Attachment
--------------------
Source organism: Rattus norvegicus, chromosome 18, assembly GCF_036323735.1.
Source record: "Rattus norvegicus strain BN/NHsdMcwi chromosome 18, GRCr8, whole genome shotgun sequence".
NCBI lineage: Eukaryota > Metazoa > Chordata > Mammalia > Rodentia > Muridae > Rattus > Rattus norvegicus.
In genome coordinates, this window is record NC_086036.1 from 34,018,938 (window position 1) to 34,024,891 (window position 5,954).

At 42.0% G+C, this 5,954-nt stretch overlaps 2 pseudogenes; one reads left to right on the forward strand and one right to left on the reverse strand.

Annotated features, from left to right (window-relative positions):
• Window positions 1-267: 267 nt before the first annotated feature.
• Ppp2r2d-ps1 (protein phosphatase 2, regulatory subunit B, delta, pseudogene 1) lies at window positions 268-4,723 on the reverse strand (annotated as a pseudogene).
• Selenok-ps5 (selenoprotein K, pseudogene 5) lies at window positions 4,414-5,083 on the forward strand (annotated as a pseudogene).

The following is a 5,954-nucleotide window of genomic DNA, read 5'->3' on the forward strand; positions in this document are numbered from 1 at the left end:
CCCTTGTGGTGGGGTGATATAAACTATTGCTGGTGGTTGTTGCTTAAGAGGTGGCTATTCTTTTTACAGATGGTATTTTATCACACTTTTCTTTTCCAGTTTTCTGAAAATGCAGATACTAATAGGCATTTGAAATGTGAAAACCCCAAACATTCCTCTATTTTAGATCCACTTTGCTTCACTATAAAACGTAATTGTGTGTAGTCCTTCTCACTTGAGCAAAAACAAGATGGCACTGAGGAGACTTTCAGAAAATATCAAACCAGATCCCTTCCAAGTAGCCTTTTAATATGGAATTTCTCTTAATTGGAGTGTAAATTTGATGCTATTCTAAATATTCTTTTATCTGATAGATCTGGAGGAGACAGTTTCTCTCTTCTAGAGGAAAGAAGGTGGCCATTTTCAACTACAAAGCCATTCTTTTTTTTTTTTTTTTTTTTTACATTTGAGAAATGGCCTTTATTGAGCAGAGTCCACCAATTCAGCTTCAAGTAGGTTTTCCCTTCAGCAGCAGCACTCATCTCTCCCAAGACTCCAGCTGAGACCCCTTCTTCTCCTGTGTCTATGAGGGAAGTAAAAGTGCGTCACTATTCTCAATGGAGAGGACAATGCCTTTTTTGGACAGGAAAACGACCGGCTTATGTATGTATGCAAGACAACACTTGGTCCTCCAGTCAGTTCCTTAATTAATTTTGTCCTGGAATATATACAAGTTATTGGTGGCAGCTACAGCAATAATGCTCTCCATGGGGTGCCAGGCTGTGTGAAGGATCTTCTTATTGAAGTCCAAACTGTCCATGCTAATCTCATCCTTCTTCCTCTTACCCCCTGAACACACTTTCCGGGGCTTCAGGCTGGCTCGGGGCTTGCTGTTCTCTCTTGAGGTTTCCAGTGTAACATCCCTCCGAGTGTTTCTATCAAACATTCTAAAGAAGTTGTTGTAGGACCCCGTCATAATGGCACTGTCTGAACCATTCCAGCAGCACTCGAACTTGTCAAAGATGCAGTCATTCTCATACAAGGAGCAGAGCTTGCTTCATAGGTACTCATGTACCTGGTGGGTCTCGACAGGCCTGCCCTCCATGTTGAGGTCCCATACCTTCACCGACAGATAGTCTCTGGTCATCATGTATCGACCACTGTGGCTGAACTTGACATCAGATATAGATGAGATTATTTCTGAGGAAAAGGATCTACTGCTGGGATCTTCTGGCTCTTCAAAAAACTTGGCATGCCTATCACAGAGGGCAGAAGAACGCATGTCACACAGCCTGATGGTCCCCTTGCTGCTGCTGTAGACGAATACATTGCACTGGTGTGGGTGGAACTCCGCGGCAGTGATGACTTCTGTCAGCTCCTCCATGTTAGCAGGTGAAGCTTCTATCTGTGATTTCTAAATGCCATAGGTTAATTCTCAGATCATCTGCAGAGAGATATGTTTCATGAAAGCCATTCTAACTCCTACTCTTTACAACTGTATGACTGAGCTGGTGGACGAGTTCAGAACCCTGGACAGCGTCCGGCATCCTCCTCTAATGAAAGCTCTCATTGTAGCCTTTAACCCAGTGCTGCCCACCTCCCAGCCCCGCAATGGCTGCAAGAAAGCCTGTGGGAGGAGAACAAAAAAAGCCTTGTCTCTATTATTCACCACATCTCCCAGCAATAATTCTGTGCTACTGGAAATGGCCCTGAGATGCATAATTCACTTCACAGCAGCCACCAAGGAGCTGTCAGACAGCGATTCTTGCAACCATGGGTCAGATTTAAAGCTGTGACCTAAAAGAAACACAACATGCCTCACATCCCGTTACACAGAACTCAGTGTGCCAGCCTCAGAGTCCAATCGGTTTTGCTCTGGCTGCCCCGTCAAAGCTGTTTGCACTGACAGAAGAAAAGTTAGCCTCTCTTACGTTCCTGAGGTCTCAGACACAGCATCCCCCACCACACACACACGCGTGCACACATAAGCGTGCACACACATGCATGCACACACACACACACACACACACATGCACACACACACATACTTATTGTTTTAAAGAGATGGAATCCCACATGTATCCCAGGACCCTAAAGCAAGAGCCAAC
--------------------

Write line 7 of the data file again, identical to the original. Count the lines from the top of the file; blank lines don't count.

• Window positions 1-267: 267 nt before the first annotated feature.